Studying pathos, one of the three modes of persuasion that deals with the emotions of the audience, allows us to more carefully examine public displays of emotions. NPR’s Elise Hu wrote an amazing article called “Campaign Trail Tears: The Changing Politics of Crying.” Hu examines the powerful emotion of sadness – to the point of tears – and tracks crying and politics through the past 40 years.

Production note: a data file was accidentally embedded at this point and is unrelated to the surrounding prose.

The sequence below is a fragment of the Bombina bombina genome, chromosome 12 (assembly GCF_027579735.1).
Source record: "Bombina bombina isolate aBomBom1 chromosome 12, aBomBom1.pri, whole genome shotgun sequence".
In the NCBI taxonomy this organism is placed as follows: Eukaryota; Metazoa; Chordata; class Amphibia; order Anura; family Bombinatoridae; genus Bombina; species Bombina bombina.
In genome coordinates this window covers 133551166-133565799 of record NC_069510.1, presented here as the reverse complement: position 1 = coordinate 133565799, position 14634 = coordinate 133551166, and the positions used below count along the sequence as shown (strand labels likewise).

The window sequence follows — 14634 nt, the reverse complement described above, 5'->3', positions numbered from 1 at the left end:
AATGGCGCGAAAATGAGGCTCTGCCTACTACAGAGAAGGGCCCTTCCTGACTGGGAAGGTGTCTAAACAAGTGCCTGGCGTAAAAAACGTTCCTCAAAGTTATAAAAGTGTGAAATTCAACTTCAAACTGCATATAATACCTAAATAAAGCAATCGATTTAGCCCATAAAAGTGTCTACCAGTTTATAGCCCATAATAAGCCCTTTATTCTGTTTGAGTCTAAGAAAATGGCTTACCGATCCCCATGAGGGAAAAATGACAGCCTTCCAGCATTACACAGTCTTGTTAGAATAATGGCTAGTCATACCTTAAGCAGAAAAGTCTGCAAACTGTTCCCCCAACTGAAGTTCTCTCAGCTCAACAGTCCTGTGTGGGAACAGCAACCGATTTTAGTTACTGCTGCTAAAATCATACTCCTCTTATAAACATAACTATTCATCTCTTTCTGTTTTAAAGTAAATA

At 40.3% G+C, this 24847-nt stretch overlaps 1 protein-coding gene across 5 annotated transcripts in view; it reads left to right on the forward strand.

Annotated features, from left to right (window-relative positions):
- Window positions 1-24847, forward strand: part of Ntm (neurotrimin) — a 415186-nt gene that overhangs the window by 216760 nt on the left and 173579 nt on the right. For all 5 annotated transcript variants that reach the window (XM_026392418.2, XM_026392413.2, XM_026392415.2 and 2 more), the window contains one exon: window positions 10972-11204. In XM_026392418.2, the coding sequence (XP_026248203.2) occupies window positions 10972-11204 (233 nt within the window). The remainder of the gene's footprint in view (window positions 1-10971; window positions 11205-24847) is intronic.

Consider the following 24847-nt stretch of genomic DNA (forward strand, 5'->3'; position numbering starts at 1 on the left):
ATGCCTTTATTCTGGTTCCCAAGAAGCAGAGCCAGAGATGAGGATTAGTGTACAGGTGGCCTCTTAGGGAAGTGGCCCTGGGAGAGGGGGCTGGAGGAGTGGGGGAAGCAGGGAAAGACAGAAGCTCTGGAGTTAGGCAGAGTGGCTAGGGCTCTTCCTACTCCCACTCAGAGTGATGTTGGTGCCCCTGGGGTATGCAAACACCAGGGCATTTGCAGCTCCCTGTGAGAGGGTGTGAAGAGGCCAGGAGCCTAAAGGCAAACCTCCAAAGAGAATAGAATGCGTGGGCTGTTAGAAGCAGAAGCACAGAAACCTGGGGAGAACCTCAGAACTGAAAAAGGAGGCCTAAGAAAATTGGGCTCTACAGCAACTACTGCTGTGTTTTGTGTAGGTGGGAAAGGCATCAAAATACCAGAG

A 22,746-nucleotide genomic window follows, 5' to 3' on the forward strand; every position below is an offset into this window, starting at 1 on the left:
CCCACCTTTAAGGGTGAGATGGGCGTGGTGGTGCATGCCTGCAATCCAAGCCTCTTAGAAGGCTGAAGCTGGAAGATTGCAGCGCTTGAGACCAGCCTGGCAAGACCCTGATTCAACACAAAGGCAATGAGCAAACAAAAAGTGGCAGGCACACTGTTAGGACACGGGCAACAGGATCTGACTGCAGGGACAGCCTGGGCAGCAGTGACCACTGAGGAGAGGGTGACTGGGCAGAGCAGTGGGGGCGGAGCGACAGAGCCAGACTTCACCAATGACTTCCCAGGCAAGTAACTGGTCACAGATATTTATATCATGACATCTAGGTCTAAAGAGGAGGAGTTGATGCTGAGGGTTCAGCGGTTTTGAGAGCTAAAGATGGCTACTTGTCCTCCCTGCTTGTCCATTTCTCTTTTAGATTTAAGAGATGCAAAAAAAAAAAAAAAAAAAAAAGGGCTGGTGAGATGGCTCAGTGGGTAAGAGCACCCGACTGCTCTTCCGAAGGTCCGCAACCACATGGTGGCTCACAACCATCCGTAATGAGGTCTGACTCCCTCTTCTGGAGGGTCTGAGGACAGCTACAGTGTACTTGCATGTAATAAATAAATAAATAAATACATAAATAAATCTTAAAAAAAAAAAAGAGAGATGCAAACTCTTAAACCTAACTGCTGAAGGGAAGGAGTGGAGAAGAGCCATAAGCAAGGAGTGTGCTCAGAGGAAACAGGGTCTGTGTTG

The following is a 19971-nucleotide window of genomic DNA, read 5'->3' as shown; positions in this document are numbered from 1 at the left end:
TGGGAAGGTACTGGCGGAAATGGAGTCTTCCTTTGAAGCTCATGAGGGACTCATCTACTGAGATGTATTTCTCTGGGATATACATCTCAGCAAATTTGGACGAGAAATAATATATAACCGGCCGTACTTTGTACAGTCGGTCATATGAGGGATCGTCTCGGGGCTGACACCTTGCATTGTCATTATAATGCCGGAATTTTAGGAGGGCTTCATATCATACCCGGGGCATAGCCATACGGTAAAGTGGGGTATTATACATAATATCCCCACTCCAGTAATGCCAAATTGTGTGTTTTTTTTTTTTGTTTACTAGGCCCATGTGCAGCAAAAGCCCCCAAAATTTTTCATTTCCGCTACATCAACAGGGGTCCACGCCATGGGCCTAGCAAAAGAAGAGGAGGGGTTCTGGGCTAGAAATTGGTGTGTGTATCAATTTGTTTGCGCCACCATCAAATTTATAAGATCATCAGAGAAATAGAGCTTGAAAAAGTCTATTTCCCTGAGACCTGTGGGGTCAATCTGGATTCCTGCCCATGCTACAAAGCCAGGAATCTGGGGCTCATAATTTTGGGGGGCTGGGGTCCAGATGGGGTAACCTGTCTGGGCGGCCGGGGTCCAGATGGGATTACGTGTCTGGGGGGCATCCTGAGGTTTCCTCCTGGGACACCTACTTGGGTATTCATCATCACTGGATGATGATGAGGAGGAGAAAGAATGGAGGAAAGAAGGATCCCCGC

From ’70s and ’80s presidential candidates Muskie and Schroeder to Bob Dole in the ’90s, Hu explains that crying was formerly seen as a weakness and/or deception.
These days, Hu cites Hillary Clinton, President Obama, and 2012 Republican presidential candidate hopefuls Herman Cain and Rick Santorum in arguing that our views on pathos have changed; we don’t mind seeing tears from our political leaders.
Why do you think it’s okay for politicians to cry when showing such emotion was once considered taboo?